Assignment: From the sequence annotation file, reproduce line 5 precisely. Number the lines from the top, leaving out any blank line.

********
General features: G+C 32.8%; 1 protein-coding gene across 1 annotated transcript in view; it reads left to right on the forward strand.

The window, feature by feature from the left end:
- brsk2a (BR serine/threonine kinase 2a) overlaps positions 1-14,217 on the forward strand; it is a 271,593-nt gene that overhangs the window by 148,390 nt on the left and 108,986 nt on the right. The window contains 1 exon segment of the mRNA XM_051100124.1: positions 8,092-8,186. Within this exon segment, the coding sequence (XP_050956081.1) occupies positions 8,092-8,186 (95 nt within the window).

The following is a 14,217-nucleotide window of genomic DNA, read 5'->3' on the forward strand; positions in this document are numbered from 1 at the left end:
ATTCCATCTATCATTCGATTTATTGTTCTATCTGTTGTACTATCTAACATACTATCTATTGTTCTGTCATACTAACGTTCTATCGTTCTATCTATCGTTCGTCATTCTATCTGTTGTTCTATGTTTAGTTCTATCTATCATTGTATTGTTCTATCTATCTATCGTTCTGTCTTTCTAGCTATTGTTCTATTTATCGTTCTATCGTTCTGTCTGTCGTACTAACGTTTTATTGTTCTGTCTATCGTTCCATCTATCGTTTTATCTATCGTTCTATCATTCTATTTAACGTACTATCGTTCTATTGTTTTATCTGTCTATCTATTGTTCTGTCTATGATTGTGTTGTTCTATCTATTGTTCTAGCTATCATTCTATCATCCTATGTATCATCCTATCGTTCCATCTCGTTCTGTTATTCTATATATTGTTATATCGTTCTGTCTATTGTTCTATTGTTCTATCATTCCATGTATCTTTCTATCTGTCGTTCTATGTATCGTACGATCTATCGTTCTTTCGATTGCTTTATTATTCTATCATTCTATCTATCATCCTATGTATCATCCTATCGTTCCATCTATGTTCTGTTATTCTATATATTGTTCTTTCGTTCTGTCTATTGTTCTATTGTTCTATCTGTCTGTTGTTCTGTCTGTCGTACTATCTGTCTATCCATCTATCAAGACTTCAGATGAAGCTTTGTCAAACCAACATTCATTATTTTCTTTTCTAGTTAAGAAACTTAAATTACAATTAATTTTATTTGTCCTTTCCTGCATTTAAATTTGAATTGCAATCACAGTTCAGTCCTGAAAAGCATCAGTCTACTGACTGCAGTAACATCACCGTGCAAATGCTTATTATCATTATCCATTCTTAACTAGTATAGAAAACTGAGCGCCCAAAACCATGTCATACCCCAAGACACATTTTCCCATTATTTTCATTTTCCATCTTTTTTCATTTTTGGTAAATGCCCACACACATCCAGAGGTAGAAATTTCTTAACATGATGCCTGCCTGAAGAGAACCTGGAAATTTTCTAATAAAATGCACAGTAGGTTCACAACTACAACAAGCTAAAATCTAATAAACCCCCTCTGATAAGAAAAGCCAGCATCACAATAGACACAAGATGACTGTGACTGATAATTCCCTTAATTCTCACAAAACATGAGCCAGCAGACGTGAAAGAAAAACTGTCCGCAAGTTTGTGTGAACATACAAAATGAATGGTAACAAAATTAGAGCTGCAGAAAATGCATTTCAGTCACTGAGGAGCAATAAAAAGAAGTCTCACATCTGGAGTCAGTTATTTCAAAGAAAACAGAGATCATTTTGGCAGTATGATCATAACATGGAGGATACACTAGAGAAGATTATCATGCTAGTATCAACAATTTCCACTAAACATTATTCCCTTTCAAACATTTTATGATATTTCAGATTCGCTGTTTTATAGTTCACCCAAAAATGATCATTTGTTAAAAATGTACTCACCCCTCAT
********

ATTCCATCTATCATTCGATTTATTGTTCTATCTGTTGTACTATCTAACATACTATCTATTGTTCTGTCATACTAACGTTCTATCGTTCTATCTATCGTTCGTCATTCTATCTGTTGTTCTATGTTTAGTTCTATCTATCATTGTATTGTTCTATCTATCTATCGTTCTGTCTTTCTAGCTATTGTTCTATTTATCGTTCTATCGTTCTGTCTGTCGTACTAACGTTTTATTGTTCTGTCTATCGTTCCATCTATCGTTTTATCTATCGTTCTATCATTCTATTTAACGTACTATCGTTCTATTGTTTTATCTGTCTATCTATTGTTCTGTCTATGATTGTGTTGTTCTATCTATTGTTCTAGCTATCATTCTATCATCCTATGTATCATCCTATCGTTCCATCTCGTTCTGTTATTCTATATATTGTTATATCGTTCTGTCTATTGTTCTATTGTTCTATCATTCCATGTATCTTTCTATCTGTCGTTCTATGTATCGTACGATCTATCGTTCTTTCGATTGCTTTATTATTCTATCATTCTATCTATCATCCTATGTATCATCCTATCGTTCCATCTATGTTCTGTTATTCTATATATTGTTCTTTCGTTCTGTCTATTGTTCTATTGTTCTATCTGTCTGTTGTTCTGTCTGTCGTACTATCTGTCTATCCATCTATCAAGACTTCAGATGAAGCTTTGTCAAACCAACATTCATTATTTTCTTTTCTAGTTAAGAAACTTAAATTACAATTAATTTTATTTGTCCTTTCCTGCATTTAAATTTGAATTGCAATCACAGTTCAGTCCTGAAAAGCATCAGTCTACTGACTGCAGTAACATCACCGTGCAAATGCTTATTATCATTATCCATTCTTAACTAGTATAGAAAACTGAGCGCCCAAAACCATGTCATACCCCAAGACACATTTTCCCATTATTTTCATTTTCCATCTTTTTTCATTTTTGGTAAATGCCCACACACATCCAGAGGTAGAAATTTCTTAACATGATGCCTGCCTGAAGAGAACCTGGAAATTTTCTAATAAAATGCACAGTAGGTTCACAACTACAACAAGCTAAAATCTAATAAACCCCCTCTGATAAGAAAAGCCAGCATCACAATAGACACAAGATGACTGTGACTGATAATTCCCTTAATTCTCACAAAACATGAGCCAGCAGACGTGAAAGAAAAACTGTCCGCAAGTTTGTGTGAACATACAAAATGAATGGTAACAAAATTAGAGCTGCAGAAAATGCATTTCAGTCACTGAGGAGCAATAAAAAGAAGTCTCACATCTGGAGTCAGTTATTTCAAAGAAAACAGAGATCATTTTGGCAGTATGATCATAACATGGAGGATACACTAGAGAAGATTATCATGCTAGTATCAACAATTTCCACTAAACATTATTCCCTTTCAAACATTTTATGATATTTCAGATTCGCTGTTTTATAGTTCACCCAAAAATGATCATTTGTTAAAAATGTACTCACCCCTCAT